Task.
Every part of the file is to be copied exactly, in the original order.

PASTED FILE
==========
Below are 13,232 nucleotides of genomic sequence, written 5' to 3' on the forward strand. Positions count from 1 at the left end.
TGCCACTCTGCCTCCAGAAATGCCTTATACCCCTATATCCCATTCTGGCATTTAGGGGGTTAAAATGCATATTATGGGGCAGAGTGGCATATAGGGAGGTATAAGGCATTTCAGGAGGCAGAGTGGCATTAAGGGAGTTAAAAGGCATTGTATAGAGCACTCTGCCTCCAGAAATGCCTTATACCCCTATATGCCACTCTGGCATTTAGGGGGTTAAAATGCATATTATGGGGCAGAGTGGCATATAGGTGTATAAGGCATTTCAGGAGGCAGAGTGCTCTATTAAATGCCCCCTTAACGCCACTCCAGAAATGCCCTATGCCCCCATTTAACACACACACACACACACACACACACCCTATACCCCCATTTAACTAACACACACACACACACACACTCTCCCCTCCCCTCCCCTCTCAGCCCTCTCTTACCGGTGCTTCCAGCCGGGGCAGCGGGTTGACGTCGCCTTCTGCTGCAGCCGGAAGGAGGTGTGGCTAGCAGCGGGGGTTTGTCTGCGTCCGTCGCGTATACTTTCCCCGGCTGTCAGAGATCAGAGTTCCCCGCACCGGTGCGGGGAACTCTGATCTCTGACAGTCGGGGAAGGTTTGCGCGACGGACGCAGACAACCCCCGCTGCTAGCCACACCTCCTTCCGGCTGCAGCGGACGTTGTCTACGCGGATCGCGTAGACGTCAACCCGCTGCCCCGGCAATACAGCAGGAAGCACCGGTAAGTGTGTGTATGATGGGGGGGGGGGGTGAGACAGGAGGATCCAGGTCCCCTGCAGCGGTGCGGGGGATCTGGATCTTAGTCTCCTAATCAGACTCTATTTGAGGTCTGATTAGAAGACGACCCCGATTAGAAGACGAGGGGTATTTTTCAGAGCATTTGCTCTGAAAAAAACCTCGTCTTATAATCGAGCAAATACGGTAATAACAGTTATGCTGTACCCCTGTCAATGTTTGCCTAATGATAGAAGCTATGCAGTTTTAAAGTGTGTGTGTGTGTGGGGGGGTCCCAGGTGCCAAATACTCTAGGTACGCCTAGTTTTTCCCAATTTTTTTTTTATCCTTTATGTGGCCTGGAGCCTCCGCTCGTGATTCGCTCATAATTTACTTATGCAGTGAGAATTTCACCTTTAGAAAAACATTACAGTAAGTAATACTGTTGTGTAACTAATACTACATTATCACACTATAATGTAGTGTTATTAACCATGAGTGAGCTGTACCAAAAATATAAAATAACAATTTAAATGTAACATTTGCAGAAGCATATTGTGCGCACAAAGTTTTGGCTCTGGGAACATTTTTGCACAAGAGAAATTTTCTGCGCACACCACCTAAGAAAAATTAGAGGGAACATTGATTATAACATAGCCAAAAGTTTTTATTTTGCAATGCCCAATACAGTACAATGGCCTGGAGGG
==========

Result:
Below are 13,232 nucleotides of genomic sequence, written 5' to 3' on the forward strand. Positions count from 1 at the left end.
TGCCACTCTGCCTCCAGAAATGCCTTATACCCCTATATCCCATTCTGGCATTTAGGGGGTTAAAATGCATATTATGGGGCAGAGTGGCATATAGGGAGGTATAAGGCATTTCAGGAGGCAGAGTGGCATTAAGGGAGTTAAAAGGCATTGTATAGAGCACTCTGCCTCCAGAAATGCCTTATACCCCTATATGCCACTCTGGCATTTAGGGGGTTAAAATGCATATTATGGGGCAGAGTGGCATATAGGTGTATAAGGCATTTCAGGAGGCAGAGTGCTCTATTAAATGCCCCCTTAACGCCACTCCAGAAATGCCCTATGCCCCCATTTAACACACACACACACACACACACACACCCTATACCCCCATTTAACTAACACACACACACACACACACTCTCCCCTCCCCTCCCCTCTCAGCCCTCTCTTACCGGTGCTTCCAGCCGGGGCAGCGGGTTGACGTCGCCTTCTGCTGCAGCCGGAAGGAGGTGTGGCTAGCAGCGGGGGTTTGTCTGCGTCCGTCGCGTATACTTTCCCCGGCTGTCAGAGATCAGAGTTCCCCGCACCGGTGCGGGGAACTCTGATCTCTGACAGTCGGGGAAGGTTTGCGCGACGGACGCAGACAACCCCCGCTGCTAGCCACACCTCCTTCCGGCTGCAGCGGACGTTGTCTACGCGGATCGCGTAGACGTCAACCCGCTGCCCCGGCAATACAGCAGGAAGCACCGGTAAGTGTGTGTATGATGGGGGGGGGGGGTGAGACAGGAGGATCCAGGTCCCCTGCAGCGGTGCGGGGGATCTGGATCTTAGTCTCCTAATCAGACTCTATTTGAGGTCTGATTAGAAGACGACCCCGATTAGAAGACGAGGGGTATTTTTCAGAGCATTTGCTCTGAAAAAAACCTCGTCTTATAATCGAGCAAATACGGTAATAACAGTTATGCTGTACCCCTGTCAATGTTTGCCTAATGATAGAAGCTATGCAGTTTTAAAGTGTGTGTGTGTGTGGGGGGGTCCCAGGTGCCAAATACTCTAGGTACGCCTAGTTTTTCCCAATTTTTTTTTTATCCTTTATGTGGCCTGGAGCCTCCGCTCGTGATTCGCTCATAATTTACTTATGCAGTGAGAATTTCACCTTTAGAAAAACATTACAGTAAGTAATACTGTTGTGTAACTAATACTACATTATCACACTATAATGTAGTGTTATTAACCATGAGTGAGCTGTACCAAAAATATAAAATAACAATTTAAATGTAACATTTGCAGAAGCATATTGTGCGCACAAAGTTTTGGCTCTGGGAACATTTTTGCACAAGAGAAATTTTCTGCGCACACCACCTAAGAAAAATTAGAGGGAACATTGATTATAACATAGCCAAAAGTTTTTATTTTGCAATGCCCAATACAGTACAATGGCCTGGAGGG